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Stanley v Rawlinson, Court of Appeal, 12 April 2011

20 April 2011
The issues

Expert evidence – scope of expert evidence – whether expert entitled to advise a party on evidence.

The facts

The parties were involved in a building dispute. They were neighbours. A wall between their properties collapsed. The Stanley’s blamed the Rawlinson’s. Eventually they issued a Claim Form claiming the cost of rebuilding the wall. Both sides obtained expert evidence. The matter went to Trial in the Chelmsford County Court for three days when the Judge found for the Defendants.

The Claimant’s Appealed.

The decision

The Judge had been entitled to reach the decision he had and his findings would not be disturbed.

In the course of his Judgment, the Judge had been critical of Mr Croucher, the expert instructed on behalf of the Stanley’s. In particular he had been critical of Mr Croucher in respect of an email sent by him to Mr Stanley and copied to Mr Stanley’s solicitor, advising them on the evidence they needed to meet the opposing case. The Judge found that this went beyond the usual role of the expert witness. He was also critical of Mr Croucher for saying in cross-examination that he owed a dual duty to the Court and to his client.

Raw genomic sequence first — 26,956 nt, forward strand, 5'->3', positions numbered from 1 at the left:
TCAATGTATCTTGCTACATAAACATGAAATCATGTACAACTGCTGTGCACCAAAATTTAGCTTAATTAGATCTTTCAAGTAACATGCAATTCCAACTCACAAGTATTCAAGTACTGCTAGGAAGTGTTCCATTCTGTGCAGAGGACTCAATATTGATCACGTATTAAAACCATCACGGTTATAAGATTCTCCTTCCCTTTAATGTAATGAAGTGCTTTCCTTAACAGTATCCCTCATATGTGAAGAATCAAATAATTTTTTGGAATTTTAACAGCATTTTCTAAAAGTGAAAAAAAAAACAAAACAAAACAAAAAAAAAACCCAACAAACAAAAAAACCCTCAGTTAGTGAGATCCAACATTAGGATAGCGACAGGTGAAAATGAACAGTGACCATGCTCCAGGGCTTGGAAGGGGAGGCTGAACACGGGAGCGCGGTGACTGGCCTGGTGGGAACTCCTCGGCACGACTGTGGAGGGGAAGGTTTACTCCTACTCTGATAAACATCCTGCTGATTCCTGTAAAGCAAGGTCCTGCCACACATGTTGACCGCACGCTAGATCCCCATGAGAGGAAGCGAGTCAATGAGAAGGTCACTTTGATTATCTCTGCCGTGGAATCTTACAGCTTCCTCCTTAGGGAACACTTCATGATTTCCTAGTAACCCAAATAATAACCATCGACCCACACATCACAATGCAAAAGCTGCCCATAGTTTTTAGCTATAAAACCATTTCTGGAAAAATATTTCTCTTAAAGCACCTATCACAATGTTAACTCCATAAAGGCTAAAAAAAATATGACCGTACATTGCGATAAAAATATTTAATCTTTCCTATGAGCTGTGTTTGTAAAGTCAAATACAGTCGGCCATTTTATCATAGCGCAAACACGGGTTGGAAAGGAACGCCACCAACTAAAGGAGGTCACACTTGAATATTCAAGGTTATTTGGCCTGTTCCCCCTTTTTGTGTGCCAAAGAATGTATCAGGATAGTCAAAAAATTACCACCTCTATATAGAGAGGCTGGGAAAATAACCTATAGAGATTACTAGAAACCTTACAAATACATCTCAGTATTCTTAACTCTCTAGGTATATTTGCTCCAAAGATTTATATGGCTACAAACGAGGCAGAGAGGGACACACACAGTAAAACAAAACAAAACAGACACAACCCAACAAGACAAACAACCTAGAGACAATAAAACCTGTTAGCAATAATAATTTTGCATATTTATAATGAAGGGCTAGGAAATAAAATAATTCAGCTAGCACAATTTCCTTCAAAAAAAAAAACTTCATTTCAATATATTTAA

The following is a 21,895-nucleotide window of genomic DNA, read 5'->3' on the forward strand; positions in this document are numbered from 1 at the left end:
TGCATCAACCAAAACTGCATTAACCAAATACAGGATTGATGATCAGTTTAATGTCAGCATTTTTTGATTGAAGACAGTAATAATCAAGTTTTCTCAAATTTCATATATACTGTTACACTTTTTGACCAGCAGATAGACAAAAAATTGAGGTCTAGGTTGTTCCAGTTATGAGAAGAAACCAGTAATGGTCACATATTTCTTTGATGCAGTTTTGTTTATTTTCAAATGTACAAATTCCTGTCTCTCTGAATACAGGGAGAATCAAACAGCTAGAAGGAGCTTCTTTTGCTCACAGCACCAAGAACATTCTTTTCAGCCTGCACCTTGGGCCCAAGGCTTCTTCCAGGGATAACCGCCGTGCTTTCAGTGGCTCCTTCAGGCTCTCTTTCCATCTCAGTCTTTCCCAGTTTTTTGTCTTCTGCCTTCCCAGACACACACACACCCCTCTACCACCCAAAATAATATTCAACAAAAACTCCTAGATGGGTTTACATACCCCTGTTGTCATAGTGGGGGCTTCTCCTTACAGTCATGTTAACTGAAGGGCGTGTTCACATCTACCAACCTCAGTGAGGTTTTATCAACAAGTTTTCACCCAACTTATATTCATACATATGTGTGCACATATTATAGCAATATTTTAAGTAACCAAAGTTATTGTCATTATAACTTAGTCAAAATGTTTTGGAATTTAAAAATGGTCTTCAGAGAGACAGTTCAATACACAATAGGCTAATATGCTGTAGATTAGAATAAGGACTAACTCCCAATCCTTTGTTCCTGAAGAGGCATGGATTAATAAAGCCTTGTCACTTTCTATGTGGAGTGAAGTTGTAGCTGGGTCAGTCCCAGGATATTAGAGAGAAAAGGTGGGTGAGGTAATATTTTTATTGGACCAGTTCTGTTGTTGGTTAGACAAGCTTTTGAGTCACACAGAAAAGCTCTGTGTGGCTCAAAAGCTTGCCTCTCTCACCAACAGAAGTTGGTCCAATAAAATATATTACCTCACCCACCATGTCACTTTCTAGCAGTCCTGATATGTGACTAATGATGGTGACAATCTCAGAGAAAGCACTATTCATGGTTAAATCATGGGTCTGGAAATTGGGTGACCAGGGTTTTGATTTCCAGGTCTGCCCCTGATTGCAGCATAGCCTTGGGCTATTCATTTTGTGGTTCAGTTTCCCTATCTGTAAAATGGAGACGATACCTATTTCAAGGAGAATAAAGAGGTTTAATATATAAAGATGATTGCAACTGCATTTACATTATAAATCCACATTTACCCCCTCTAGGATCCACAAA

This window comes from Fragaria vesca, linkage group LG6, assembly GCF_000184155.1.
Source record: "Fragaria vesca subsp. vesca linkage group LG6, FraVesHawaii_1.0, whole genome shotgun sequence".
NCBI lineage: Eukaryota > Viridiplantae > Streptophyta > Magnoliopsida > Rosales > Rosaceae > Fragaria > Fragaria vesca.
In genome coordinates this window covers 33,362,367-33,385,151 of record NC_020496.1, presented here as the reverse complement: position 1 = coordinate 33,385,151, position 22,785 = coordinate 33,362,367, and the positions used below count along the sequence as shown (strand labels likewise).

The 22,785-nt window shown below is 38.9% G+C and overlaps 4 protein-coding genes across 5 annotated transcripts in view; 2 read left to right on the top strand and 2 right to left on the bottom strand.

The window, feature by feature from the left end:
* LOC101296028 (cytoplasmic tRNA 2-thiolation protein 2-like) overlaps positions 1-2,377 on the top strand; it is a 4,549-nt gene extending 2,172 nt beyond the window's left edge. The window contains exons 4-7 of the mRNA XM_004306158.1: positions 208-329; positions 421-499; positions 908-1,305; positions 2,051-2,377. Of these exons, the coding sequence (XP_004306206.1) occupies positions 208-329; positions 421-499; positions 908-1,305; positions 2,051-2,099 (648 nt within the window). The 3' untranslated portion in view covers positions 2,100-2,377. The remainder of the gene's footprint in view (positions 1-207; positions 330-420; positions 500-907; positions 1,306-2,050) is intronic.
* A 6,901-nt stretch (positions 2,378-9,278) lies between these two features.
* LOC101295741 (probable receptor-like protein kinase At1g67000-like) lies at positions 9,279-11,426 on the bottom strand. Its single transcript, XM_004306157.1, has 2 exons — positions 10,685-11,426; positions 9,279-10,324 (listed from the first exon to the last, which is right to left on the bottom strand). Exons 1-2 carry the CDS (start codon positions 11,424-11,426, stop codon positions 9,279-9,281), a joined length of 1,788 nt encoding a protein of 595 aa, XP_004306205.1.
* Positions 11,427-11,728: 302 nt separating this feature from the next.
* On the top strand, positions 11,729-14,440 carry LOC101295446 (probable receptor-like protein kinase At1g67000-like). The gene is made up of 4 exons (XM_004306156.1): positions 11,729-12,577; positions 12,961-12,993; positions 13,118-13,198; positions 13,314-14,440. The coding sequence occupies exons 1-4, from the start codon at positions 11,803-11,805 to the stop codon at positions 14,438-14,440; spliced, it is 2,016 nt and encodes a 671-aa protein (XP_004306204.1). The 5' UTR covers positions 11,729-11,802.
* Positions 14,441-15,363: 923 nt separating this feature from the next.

Mr Croucher had been right to say he owed a duty to his client. This was inherent in CPR 35.3 which provided that it was the duty of experts to help the Court on matters within their expertise and that this duty overrode any obligation to the person from whom they had received instructions. Similarly the Practice Direction of paragraph 4(1) emphasised the overriding duty of an expert to help the Court, which overrode any obligation to the person instructing or paying them and noted that the “expert must not serve the exclusive interest of those who retain them”. Experts were often involved in the investigation and preparation of a case from an early stage and there was nothing inherently objectionable, improper or inappropriate about an expert advising his client on the evidence needed to meet the opposing case. There was nothing improper in pointing out to a client that his case would be improved if certain assumed features of an incident could be shown not in fact to have occurred or if conversely features assumed to have been absent could in fact be shown to have been present. The Judge’s criticism of Mr Croucher was misplaced.

Appeal dismissed.

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